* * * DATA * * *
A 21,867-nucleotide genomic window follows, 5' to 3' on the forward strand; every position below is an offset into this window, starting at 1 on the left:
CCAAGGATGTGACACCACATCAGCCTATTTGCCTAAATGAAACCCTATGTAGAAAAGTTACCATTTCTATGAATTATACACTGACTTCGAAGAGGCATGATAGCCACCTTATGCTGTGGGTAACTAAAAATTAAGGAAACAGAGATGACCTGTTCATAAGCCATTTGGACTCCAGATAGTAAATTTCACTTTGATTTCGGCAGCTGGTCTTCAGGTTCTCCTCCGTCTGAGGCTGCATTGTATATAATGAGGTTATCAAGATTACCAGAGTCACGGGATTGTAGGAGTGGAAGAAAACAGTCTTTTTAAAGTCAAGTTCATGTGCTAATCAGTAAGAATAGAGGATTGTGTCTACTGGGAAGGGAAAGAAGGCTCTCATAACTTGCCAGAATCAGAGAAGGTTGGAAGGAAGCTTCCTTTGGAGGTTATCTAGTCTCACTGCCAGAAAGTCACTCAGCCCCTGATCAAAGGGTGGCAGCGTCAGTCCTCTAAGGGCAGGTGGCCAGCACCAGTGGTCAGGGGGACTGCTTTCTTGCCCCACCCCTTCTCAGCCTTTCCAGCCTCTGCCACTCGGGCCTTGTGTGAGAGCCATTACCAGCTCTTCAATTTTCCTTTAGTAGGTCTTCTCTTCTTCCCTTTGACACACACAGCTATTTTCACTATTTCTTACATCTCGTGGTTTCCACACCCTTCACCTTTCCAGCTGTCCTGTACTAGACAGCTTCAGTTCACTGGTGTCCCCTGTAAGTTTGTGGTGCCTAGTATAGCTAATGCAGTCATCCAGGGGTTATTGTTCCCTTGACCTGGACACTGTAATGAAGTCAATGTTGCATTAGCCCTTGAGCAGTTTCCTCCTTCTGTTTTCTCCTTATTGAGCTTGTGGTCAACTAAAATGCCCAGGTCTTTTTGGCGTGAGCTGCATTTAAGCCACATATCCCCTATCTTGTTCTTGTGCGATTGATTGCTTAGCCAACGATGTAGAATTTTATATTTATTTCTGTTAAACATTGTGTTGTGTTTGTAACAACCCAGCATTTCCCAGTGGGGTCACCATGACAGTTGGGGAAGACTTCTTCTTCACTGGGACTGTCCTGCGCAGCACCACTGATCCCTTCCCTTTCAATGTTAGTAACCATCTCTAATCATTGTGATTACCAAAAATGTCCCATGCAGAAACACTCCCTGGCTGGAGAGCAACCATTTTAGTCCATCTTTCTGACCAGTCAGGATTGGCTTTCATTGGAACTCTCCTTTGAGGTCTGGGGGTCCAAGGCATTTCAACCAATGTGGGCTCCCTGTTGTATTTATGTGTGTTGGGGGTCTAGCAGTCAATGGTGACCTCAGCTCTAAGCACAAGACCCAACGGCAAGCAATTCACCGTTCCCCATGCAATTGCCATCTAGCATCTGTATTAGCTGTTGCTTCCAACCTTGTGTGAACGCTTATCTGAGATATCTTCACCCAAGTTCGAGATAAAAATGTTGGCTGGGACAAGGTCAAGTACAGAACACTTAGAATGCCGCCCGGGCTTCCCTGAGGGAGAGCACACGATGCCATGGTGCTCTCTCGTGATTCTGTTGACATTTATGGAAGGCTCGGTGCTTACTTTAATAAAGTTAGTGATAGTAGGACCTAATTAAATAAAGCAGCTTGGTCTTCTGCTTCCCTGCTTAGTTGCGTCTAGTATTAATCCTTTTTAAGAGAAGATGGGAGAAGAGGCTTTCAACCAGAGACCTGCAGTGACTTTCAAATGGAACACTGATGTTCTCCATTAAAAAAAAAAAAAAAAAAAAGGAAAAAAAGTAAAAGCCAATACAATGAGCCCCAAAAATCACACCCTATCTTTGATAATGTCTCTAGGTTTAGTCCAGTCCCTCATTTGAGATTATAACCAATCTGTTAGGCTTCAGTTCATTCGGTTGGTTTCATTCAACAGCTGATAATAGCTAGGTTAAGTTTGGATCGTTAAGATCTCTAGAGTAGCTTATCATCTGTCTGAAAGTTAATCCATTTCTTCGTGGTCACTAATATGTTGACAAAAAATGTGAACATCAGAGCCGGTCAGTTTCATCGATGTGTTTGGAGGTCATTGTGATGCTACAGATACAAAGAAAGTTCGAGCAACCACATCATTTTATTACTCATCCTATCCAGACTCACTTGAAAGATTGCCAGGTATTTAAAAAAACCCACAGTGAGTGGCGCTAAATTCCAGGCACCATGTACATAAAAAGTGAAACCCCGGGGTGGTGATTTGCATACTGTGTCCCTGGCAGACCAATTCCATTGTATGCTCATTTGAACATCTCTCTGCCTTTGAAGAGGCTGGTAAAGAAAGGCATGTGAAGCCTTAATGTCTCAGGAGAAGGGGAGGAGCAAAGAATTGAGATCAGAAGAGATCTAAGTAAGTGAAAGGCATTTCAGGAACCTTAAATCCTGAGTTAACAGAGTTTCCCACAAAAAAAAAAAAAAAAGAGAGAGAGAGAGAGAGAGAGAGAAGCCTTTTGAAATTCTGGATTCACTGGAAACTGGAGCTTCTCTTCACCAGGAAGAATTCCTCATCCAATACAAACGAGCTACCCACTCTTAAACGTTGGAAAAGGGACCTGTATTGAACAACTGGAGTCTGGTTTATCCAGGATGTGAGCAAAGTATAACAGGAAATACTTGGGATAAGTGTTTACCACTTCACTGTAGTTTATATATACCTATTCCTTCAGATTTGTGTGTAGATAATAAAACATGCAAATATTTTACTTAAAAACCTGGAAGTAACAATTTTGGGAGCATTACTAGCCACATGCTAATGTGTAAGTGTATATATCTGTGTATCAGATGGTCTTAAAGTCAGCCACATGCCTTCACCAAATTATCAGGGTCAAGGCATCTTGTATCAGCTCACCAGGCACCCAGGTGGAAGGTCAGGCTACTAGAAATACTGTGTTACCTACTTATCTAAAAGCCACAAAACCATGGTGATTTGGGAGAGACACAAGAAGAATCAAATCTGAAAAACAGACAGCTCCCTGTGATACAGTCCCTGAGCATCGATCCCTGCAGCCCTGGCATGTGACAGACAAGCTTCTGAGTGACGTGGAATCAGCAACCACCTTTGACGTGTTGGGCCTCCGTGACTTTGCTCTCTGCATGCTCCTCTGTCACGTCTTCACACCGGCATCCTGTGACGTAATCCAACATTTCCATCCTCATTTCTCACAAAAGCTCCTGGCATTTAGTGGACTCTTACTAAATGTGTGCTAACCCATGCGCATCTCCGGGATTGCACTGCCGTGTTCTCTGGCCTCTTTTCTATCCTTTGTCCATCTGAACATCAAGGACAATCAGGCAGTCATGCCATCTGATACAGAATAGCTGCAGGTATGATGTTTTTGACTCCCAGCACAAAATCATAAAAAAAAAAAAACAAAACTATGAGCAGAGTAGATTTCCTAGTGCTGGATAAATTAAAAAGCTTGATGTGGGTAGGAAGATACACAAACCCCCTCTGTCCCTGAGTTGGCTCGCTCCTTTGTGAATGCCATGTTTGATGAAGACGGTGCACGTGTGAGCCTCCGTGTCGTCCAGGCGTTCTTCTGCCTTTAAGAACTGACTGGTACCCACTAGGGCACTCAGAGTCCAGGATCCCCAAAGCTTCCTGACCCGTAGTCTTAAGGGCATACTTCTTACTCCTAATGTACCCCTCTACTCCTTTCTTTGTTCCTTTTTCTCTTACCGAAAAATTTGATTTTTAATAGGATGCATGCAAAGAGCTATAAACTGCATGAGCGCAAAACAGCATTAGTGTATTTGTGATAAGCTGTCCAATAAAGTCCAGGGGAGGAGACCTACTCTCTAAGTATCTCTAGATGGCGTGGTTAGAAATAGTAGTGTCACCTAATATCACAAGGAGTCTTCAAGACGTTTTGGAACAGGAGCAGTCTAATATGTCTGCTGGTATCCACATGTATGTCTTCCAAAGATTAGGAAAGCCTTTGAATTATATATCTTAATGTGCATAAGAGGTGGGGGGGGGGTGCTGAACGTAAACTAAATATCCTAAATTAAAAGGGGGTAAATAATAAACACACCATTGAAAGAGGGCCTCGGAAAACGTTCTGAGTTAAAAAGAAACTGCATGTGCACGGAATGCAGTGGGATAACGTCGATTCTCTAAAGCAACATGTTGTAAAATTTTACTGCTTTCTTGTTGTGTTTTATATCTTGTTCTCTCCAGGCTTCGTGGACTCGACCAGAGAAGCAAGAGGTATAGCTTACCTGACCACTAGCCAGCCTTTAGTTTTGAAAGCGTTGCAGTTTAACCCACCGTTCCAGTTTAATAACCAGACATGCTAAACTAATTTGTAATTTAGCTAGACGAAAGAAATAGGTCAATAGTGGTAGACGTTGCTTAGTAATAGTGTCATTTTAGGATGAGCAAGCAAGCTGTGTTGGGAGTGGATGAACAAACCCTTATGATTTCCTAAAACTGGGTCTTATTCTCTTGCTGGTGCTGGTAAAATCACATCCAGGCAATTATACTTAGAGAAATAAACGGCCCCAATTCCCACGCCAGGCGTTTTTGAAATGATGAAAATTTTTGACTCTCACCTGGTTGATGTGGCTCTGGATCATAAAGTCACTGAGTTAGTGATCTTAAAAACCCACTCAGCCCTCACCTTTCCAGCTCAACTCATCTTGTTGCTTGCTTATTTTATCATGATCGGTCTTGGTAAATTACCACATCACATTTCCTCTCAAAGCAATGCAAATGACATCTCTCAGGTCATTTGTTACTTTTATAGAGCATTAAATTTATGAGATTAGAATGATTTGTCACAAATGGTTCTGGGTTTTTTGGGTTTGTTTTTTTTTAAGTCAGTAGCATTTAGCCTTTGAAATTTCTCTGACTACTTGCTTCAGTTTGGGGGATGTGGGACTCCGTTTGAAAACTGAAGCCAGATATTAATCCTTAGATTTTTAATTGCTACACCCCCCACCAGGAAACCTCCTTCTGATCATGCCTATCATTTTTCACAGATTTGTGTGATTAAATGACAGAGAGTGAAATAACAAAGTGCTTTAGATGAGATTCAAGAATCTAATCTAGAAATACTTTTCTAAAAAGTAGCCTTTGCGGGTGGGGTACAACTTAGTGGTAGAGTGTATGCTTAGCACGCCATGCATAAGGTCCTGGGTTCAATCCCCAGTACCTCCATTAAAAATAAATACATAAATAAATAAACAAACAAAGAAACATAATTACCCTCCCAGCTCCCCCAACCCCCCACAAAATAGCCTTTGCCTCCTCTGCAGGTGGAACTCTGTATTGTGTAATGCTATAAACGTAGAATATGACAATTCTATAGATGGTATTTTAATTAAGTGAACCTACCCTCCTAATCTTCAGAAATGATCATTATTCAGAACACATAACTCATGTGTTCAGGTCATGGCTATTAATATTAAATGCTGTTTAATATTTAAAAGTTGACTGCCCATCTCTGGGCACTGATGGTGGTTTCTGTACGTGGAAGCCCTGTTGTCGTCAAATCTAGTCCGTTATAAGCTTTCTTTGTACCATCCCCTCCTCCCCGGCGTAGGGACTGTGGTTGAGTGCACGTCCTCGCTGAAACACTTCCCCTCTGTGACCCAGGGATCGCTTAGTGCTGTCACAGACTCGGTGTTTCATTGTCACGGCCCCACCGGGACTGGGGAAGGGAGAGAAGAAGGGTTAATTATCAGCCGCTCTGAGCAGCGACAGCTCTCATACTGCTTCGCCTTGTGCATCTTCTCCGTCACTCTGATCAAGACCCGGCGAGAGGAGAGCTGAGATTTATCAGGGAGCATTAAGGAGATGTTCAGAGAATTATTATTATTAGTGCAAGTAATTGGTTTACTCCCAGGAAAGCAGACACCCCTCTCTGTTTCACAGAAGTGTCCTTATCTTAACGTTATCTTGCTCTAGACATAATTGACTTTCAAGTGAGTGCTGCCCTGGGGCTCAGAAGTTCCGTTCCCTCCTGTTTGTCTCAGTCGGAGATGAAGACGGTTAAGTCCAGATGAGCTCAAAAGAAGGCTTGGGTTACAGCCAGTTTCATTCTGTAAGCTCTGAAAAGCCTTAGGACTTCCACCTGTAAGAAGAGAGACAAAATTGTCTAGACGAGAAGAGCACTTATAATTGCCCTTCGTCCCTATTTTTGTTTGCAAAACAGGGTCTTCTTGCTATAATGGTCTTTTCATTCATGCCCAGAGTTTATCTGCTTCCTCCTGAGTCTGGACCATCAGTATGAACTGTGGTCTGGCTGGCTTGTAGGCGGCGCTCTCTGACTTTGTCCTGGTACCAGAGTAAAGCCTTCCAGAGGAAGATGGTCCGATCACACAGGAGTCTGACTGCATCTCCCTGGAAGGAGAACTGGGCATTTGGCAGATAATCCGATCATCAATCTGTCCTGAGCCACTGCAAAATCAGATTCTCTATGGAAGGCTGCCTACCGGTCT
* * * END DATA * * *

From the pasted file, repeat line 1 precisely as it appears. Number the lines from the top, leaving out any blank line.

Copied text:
A 21,867-nucleotide genomic window follows, 5' to 3' on the forward strand; every position below is an offset into this window, starting at 1 on the left: